and cut off their garments in the middle, even to their buttocks; and as they wore long garments in those countries, without any breeches or drawers under them, those parts by these means were exposed to view which modesty requires should be concealedF18"Dimidiasque nates Gallica palla tegit". Martial. ; so that they must be put to the utmost shame and confusion:

and sent them away; in this ridiculous manner, scoffing and leering at them no doubt; that since they came with compliments of condolence, it was proper they should appear in the habit of mourners, with their beards shaved, and their garments rent; cutting of garments, and standing in them from morning tonight, was a punishment of soldiers with the Romans, when they offendedF19Valer. Maxim. l. 2. c. 2. .

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The New John Gill's Exposition of the Entire Bible Modernised and adapted for the computer by Larry Pierce of Online Bible. All Rights Reserved, Larry Pierce, Winterbourne, Ontario.
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Bibliographical Information
Gill, John. "Commentary on 2 Samuel 10:4". "The New John Gill Exposition of the Entire Bible". https://www.studylight.org/commentaries/geb/2-samuel-10.html. 1999.

Commentary Critical and Explanatory on the Whole Bible

Hanun took David‘s servants, and shaved off the one half of their beards — From the long flowing dress of the Hebrews and other Orientals, the curtailment of their garments must have given them an aspect of gross indelicacy and ludicrousness. Besides, a knowledge of the extraordinary respect and value which has always been attached, and the gross insult that is implied in any indignity offered, to the beard in the East, will account for the shame which the deputies felt, and the determined spirit of revenge which burst out in all Israel on learning the outrage. Two instances are related in the modern history of Persia, of similar insults by kings of haughty and imperious temper, involving the nation in war; and we need not, therefore, be surprised that David vowed revenge for this wanton and public outrage.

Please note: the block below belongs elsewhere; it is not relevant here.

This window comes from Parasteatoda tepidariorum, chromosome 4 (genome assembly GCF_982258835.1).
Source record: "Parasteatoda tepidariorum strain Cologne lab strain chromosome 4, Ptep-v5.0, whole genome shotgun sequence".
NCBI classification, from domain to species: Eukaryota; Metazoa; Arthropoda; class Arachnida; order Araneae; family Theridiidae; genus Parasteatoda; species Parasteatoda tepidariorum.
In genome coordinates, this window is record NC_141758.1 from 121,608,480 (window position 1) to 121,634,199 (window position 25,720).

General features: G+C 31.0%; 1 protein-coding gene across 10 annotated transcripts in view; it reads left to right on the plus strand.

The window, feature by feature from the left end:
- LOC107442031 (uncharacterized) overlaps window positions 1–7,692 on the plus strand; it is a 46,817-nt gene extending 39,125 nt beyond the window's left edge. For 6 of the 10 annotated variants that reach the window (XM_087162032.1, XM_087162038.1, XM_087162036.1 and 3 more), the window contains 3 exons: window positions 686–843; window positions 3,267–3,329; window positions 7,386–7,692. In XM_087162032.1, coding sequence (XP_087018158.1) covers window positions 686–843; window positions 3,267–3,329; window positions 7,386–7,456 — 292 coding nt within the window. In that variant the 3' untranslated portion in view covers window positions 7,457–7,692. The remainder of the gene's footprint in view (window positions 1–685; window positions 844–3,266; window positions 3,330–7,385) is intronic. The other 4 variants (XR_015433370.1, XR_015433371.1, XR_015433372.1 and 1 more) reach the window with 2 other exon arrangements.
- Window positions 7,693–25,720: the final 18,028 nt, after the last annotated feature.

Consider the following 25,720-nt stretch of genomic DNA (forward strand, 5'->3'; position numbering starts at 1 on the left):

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These files are a derivative of an electronic edition prepared from text scanned by Woodside Bible Fellowship.
This expanded edition of the Jameison-Faussett-Brown Commentary is in the public domain and may be freely used and distributed.
Bibliographical Information
Jamieson, Robert, D.D.; Fausset, A. R.; Brown, David. "Commentary on 2 Samuel 10:4". "Commentary Critical and Explanatory on the Whole Bible". https://www.studylight.org/commentaries/jfb/2-samuel-10.html. 1871-8.

Wesley's Explanatory Notes

Wherefore Hanun took David's servants, and shaved off the one half of their beards, and cut off their garments in the middle, even to their buttocks, and sent them away.

Shaved — To fasten this is a reproach upon them, and to make them ridiculous and contemptible.

Cut off, … — This was worse than the former, because the Israelites wore no breeches, and so their nakedness was hereby uncovered.

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These files are public domain and are a derivative of an electronic edition that is available on the Christian Classics Ethereal Library Website.
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Wesley, John. "Commentary on 2 Samuel 10:4". "John Wesley's Explanatory Notes on the Whole Bible". https://www.studylight.org/commentaries/wen/2-samuel-10.html. 1765.

John Trapp Complete Commentary

2 Samuel 10:4 Wherefore Hanun took David’s servants, and shaved off the one half of their beards, and cut off their garments in the middle, [even] to their buttocks, and sent them away.